The downing of Morales’s plan makes clear that Snowden will face enormous obstacles as he attempts to travel to any asylum-granting country, even if he receives approval from its government..
Moreover, any asylum granted from Venezuela or any other Latin American country must be seen highly conditional. Latin American heads of state are using the occasion to burnish their images as opponents of US imperialism. However, all these countries are heavily susceptible to US pressure and dependent on the US economy.
In spite of his tough talk, Maduro has made clear that he wants to improve relations with the United States. At the same time, the leader of the main opposition party in Venezuela, Henrique Capriles, has denounced the offer of asylum.
Nicaraguan President Daniel Ortega has offered asylum, but it was qualified with the phrase “if circumstances permit.” Political analyst Carlos Fernando Chamorro told the Wall Street Journal, “It is an ambiguous statement, that is consistent with his rhetoric of provoking the US and in practice doing everything to maintain good relations.”
A former Nicaraguan official close to Ortega expressed similar views, saying, “It’s his way of telling the Americans, I was asked to do this, but I’m not going to do it. I know him; it is a way that he can show off his revolutionary credentials, but he won’t do anything in the end.”
Ecuador too has indicated that it would consider asylum, but the country carried out an abrupt about-face after pressure from the US. The Ecuadorian government initially granted Snowden a travel document from Hong Kong to Moscow, but this was later rescinded and declared a “mistake.” It has since said that Snowden would have to travel to Ecuador first before any asylum request was considered.
For their part, every European government has refused Snowden’s petitions for asylum. The same European regimes that collaborated with the US in the illegal downing of Morales’s flight have, on countless occasions, allowed the CIA to use their airspace for “extraordinary rendition” of prisoners to black sites to be tortured. These governments have established their own mass spying programs and function, along with the US government, as political machines in defense of the ultra-wealthy and dominant banks and corporations.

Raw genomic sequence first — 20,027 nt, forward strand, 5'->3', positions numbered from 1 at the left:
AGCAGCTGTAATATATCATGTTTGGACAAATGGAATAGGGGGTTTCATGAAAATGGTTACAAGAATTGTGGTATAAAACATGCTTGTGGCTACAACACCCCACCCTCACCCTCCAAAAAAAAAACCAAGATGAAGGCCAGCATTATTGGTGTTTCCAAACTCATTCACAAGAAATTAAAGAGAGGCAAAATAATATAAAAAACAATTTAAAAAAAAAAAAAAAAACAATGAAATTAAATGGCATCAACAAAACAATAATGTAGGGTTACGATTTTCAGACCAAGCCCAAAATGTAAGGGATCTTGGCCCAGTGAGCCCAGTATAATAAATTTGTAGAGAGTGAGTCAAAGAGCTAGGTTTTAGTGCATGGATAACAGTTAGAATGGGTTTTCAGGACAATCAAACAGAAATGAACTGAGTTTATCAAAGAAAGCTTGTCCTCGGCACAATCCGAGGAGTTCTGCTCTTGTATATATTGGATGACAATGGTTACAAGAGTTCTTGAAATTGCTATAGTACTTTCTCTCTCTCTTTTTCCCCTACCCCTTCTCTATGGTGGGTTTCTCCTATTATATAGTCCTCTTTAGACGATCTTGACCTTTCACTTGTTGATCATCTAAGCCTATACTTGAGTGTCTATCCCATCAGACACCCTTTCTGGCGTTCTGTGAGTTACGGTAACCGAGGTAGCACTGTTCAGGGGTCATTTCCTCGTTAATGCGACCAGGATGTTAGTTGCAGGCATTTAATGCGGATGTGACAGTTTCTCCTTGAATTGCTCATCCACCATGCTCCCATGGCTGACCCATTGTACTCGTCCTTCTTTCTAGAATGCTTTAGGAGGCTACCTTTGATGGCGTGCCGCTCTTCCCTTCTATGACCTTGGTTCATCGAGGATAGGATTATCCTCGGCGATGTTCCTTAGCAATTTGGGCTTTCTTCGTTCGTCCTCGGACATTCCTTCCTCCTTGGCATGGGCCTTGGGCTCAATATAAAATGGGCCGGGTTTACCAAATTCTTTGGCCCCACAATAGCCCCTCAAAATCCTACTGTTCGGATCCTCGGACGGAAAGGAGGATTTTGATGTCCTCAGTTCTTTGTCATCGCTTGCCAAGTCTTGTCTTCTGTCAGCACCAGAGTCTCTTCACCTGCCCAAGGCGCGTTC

Glenn Greenwald in “Top Officials Are Lying to Our Faces About Government Spying”:
Then we come to the leaders of various EU states. These leaders spent the last week feigning all sorts of righteous indignation over revelations that the NSA was using extreme measures to spy indiscriminately not only on the communications of their citizens en masse but also on their own embassies and consulates - things they learned thanks to Edward Snowden's self-sacrificing choice to reveal to the world what he discovered inside the NSA.
But on Tuesday night, the governments of three of those countries - France, Spain and Portugal - abruptly withdrew overflight rights for an airplane carrying Bolivian President Evo Morales, who was attempting to fly home from a conference in Russia. That conduct forced a diversion of Morales' plan to Austria, where he remained for 13 hours before being able to leave this morning.
These EU governments did that because they suspected - falsely, it now seems - that Morales' plane was also carrying Snowden: the person who enabled them to learn of the NSA spying aimed at their citizens and themselves that they claim to find so infuriating. They wanted to physically prevent Bolivia from considering or granting Snowden's request for asylum, a centuries-old right in international law. Meanwhile, the German government - which has led the ritualistic condemnations of NSA spying that Snowden exposed - summarily rejected Snowden's application for asylum almost as soon as it hit their desks.
A 2013 report from Open Society documents that Spain and Portugal were among the nations who participated in various ways in rendition flights - ie kidnapping - by the US. In particular, the report found, "Spain has permitted use of its airspace and airports for flights associated with CIA secret detention and extraordinary rendition operations." Similarly, "Portugal has permitted use of its airspace and airports for flights associated with CIA extraordinary rendition operations." The French judiciary previously investigated reports that the French government knowingly allowed the CIA to use its airspace for renditions.
So these EU states are perfectly content to allow a country - when it's the US - to use their airspace to kidnap people from around the world with no due process. But they will physically stop a plane carrying the president of a sovereign state - when it's from Latin America - in order to subvert the well-established process for seeking asylum from political persecution (and yes: the US persecutes whistleblowers).
All of this smacks of exactly the kind of rank imperialism and colonialism that infuriates most of Latin America, and further exposes the emptiness of American and western European lectures about the sacred rule of law. This is rogue nation behavior. ...